The Asking and the Doing

There is always something that needs to be installed, fixed, filled out, moved, hauled, or arranged at my parents’ house. I grit my teeth. I roll my eyes. I help. I proclaim lack of skill. Can’t (insert brother’s name) do it? I do what I can, sometimes it’s a quick and happy fix, other times the task is so tedious I dread having to do it, like reading and translating medical insurance manuals.

And it never fails, I will have one foot out the door and my Dad will call my name.

“Yeah Dad?”

“I was hoping you could install the thermometer outside.”


“Well…oh skip it,” his gentle voice trails off.

I let go of the door handle and think for a minute.

“Can I do it when I get back?”

“Okay. I don’t wanna bother you.”

“I promise Dad, I’ll do it when I get back.”

“Do you have enough Petrol in the car?”

“Yeah I do. Thanks Pops.”

I think he asked about the thermometer a dozen times before that. It seems like such a small thing to get around to since they already have one in the kitchen. This one is for the bedroom window. Dad likes to know the temperature inside and outside. With his paralysis from MS, it’s a connection to the outside elements.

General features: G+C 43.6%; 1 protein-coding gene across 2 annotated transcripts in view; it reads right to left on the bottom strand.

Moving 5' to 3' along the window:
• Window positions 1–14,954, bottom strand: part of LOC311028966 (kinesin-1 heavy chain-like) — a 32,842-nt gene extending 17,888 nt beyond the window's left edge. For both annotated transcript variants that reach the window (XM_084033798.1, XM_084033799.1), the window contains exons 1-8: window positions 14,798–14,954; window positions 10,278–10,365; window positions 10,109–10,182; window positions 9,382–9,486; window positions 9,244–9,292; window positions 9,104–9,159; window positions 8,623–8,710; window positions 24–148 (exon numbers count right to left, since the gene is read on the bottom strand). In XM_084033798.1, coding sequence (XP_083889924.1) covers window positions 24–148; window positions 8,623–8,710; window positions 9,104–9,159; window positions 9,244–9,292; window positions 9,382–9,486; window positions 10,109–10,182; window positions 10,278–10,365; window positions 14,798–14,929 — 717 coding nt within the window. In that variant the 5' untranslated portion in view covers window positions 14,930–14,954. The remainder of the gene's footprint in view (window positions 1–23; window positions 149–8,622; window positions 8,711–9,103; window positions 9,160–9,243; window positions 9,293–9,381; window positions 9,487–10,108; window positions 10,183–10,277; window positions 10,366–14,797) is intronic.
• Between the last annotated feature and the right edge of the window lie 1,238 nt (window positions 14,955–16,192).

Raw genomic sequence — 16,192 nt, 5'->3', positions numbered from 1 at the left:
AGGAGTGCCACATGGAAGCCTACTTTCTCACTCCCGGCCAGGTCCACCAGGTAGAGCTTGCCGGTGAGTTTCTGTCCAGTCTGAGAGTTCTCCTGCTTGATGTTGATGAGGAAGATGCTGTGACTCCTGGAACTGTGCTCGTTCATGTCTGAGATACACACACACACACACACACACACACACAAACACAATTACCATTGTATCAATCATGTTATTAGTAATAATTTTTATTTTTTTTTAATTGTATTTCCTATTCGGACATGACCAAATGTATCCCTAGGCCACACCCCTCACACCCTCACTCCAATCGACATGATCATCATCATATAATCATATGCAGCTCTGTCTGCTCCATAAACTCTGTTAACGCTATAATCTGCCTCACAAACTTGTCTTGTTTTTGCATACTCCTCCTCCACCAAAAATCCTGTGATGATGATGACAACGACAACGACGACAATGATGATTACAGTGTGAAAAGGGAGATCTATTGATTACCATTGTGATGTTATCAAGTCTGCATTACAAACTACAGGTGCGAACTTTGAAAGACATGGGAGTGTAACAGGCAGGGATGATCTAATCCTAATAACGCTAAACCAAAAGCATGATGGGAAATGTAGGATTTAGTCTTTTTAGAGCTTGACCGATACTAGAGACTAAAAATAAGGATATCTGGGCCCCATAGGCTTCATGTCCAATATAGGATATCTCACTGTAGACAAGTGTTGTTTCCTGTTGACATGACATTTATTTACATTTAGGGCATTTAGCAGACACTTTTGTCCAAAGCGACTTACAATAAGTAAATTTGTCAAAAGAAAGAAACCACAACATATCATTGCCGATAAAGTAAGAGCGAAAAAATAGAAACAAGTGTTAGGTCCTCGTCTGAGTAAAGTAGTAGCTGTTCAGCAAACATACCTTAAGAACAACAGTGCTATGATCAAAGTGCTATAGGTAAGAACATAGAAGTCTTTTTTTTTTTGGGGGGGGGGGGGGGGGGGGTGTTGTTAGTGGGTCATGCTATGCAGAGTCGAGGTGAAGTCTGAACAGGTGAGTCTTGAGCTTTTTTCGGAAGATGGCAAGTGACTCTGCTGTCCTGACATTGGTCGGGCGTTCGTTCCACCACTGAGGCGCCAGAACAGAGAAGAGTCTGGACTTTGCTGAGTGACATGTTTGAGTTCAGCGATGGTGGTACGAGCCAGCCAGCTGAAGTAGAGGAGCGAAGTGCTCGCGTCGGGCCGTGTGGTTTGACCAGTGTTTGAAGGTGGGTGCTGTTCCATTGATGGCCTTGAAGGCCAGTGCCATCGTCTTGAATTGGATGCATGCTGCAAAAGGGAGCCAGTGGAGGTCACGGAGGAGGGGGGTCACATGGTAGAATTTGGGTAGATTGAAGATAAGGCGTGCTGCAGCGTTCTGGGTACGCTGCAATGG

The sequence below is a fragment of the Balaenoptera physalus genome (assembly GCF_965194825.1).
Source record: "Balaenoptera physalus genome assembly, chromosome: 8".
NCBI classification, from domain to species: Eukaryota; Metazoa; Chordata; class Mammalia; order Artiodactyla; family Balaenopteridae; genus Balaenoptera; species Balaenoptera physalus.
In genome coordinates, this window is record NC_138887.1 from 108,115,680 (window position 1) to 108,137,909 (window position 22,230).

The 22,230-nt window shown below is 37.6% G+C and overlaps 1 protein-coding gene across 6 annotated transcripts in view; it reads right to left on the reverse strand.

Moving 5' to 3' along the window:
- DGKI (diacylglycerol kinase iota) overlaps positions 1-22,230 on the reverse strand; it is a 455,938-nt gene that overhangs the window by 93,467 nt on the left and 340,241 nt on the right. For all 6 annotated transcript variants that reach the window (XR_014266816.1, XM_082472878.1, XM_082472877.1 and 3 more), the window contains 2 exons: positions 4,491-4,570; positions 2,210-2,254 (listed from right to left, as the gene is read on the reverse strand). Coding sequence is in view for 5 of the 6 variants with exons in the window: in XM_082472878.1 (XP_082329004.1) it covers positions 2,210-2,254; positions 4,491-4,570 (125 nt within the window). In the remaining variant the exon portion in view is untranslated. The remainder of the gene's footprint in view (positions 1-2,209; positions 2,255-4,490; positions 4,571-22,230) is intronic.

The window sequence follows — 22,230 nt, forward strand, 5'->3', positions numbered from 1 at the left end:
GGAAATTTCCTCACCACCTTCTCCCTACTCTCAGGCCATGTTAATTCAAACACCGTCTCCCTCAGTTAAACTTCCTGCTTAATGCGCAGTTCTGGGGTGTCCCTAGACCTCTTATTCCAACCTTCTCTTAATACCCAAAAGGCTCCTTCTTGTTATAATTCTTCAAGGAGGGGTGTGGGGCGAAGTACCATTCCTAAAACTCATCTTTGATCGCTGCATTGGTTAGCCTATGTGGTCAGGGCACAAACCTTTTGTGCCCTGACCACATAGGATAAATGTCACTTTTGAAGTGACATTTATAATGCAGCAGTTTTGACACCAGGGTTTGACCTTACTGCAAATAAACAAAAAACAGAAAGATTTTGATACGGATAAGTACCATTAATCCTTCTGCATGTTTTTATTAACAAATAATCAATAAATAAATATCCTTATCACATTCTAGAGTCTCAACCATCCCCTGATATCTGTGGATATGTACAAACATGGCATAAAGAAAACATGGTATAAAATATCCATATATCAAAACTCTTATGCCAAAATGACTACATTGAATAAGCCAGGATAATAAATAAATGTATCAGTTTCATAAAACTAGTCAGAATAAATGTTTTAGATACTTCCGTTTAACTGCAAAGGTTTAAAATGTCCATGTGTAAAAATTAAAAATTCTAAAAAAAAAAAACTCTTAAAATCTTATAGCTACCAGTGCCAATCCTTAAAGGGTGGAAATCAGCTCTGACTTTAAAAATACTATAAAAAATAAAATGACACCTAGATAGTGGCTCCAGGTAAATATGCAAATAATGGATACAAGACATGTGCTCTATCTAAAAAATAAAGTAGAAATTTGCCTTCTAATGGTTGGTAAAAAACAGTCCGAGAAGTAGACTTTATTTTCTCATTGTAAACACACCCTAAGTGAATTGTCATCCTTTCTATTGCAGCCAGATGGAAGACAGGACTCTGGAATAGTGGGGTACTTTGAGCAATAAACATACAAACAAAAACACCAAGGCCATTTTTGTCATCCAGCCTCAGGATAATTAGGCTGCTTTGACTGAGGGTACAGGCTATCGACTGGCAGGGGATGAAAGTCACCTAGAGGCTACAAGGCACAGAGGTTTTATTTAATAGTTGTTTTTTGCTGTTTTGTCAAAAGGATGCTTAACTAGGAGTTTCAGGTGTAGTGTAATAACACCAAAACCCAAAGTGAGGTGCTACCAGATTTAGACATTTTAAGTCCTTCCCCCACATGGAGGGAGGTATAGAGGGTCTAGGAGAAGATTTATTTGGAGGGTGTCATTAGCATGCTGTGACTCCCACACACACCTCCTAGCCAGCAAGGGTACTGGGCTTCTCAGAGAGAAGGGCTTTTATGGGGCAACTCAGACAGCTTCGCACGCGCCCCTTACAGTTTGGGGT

I get back from my errand and listen to his plan. I try to convince him that tiny sensor cord (digital) can get “a little smushed” between the window pane and the sill.

He doesn’t like this idea. I should know better than to think “a little smushed” would suffice. He proposes that I drill a small hole into the metal frame work of the window and thread the sensor through.

“Dad, that’s too complicated. I’d have to borrow a drill.”

I go outside to see what I’m dealing with. We talk back and forth and settle on nestling the thermometer in between the windows. I don’t have to drill. The cord does not need to be pinched.

He tilts his head right and left.

“Very nice. Thank you.”

For all the untimely requests, boring insurance literature to read through, phone calls to make, thermometers to install, I get the glimmer of the gift now: The asking and the doing.

It’s what captures time in a net.